WASHINGTON (Reuters) - The Trump administration on Monday unveiled a proposal to give coal-fired power plants more time to comply with Obama-era clean water rules that required them to stop dumping ash in unlined pits and reduce releases of toxic waste.
The Environmental Protection Agency (EPA) proposal is part of the administration’s broader effort to ease regulations on the coal industry, beset by bankruptcies as it struggles to compete with cheaper natural gas and renewable energy.
The EPA said the proposal would save utilities over $175 million a year in regulatory compliance costs. Environmental group Earthjustice said the proposal puts Americans’ water supply at risk.
The proposal, published on the EPA website, would give most generators until Aug. 31, 2020 to either retrofit or shut down unlined ash pits. Some facilities would get an extra three years.
Many utilities store coal ash waste in unlined pits or ponds near power plants. Carcinogens like arsenic and neurotoxins such as lead and lithium can seep from these into nearby bodies of water.
The proposal gives plants until the end of 2028 to implement new wastewater disposal standards if they can show they are taking voluntary measures to limit the amount of pollutants like mercury, arsenic, selenium, and bromide in the effluent.
“Today’s proposed actions were triggered by court rulings and petitions for reconsideration on two 2015 rules that placed heavy burdens on electricity producers across the country,” EPA Administrator Andrew Wheeler said in a statement.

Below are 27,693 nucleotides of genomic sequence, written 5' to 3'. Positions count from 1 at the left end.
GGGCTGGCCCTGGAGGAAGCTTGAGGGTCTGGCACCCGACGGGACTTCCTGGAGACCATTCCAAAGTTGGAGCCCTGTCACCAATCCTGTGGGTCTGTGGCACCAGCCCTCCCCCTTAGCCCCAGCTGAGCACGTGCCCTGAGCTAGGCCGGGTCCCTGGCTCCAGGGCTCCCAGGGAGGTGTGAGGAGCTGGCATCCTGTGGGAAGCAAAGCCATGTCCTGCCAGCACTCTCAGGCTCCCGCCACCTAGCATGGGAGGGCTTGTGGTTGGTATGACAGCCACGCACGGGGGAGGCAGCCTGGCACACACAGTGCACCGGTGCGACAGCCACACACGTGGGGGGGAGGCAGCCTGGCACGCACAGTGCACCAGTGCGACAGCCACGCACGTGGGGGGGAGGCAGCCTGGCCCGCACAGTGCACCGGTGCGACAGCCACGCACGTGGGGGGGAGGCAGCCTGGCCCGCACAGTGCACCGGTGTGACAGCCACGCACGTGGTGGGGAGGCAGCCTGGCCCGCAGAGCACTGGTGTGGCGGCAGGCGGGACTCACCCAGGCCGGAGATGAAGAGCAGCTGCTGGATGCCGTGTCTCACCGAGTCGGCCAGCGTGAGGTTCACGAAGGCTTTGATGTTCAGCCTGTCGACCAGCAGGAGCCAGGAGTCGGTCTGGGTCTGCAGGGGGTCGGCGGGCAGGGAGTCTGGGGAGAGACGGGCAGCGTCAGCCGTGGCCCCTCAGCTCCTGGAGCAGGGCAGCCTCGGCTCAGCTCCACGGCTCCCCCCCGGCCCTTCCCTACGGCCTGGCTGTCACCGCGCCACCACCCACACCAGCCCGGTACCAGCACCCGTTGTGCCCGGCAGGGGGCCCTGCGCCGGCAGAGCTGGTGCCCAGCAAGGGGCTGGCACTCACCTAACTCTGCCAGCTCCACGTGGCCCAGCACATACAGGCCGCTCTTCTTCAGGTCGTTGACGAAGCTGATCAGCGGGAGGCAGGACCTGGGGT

Obama’s 2015 coal and wastewater rules had initially sought to force coal-fired power plants to shut down unlined coal ash pits in 2019 and recycle 100% of their system’s water, according to an EPA rule summary.
The Trump administration had temporarily delayed those rules after the industry complained they were too onerous, but a court decision in 2018 forced the EPA to come up with a formal proposal to address coal waste.
Earthjustice pointed to a report it produced with the Environmental Integrity Project showing most coal-fired power plants had unsafe levels of toxins in nearby groundwater.
“Instead of taking that data into account and recognizing these rules need to be made stronger, this administration has been turning a blind eye to the facts,” said Thomas Cmar, a lawyer for Earthjustice.
EPA estimates that there are about 1,000 coal ash pits or ponds across the United States, as well as thousands of sites where ash has been buried.
Reporting by Valerie Volcovici; Editing by David Gregorio